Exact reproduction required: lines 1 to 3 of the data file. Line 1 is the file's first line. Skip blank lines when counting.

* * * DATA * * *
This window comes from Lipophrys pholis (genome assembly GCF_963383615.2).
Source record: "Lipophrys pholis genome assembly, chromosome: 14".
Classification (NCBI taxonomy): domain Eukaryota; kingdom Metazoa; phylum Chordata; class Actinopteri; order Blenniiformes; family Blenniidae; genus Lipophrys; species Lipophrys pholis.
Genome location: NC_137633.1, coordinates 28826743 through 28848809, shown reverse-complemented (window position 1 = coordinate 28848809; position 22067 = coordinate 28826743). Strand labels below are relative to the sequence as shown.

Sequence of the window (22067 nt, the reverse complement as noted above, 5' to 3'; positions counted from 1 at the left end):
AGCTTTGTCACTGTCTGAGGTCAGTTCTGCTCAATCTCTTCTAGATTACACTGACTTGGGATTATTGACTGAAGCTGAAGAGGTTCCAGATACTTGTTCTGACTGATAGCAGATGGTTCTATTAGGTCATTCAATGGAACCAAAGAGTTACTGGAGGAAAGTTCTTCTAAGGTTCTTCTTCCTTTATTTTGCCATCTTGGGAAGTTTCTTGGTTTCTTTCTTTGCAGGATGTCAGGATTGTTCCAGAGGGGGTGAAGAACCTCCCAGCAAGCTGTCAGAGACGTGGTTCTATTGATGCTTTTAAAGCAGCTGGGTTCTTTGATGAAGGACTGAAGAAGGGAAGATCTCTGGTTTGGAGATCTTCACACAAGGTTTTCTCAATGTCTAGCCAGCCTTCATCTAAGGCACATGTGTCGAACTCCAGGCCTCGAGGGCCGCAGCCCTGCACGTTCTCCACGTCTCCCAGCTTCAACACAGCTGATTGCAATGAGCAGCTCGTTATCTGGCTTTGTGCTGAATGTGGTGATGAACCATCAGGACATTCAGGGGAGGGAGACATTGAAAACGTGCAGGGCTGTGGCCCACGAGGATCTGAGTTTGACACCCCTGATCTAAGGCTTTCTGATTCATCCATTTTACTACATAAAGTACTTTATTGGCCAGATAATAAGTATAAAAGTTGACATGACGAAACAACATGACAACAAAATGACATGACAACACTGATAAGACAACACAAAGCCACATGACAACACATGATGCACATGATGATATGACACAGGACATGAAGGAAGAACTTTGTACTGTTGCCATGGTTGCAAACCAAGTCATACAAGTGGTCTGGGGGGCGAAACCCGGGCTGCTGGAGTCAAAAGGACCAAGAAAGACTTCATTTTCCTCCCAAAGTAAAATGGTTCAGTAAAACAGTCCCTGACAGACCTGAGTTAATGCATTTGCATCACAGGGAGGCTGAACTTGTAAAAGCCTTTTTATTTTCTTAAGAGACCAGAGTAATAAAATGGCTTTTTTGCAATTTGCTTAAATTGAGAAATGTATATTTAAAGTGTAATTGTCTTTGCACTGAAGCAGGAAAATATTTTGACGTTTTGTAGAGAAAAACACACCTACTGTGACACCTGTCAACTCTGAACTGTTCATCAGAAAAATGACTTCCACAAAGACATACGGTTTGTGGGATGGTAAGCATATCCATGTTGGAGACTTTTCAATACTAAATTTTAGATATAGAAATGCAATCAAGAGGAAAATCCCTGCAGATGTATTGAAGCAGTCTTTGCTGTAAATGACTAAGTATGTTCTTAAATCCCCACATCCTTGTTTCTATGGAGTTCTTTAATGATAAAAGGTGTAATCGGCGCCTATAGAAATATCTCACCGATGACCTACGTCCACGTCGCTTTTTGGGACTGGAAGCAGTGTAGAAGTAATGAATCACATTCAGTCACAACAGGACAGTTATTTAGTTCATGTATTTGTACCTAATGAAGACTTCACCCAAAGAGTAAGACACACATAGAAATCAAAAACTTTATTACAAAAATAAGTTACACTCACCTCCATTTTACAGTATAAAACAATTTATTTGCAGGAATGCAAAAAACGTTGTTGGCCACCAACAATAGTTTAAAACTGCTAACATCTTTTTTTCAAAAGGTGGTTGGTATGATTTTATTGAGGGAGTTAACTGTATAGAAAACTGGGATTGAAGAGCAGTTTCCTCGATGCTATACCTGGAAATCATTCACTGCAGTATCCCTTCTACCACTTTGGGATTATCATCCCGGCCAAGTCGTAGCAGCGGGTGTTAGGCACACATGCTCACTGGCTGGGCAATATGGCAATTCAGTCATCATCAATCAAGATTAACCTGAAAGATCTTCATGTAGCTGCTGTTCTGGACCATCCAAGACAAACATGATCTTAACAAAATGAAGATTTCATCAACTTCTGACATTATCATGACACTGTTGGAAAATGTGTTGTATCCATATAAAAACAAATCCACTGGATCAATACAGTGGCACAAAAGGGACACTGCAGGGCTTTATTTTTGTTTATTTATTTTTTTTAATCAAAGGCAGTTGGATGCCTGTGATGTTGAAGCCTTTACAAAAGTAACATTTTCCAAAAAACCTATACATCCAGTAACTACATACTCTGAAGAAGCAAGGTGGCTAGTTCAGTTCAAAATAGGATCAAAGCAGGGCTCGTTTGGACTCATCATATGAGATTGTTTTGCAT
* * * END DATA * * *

This window comes from Lipophrys pholis (genome assembly GCF_963383615.2).
Source record: "Lipophrys pholis genome assembly, chromosome: 14".
Classification (NCBI taxonomy): domain Eukaryota; kingdom Metazoa; phylum Chordata; class Actinopteri; order Blenniiformes; family Blenniidae; genus Lipophrys; species Lipophrys pholis.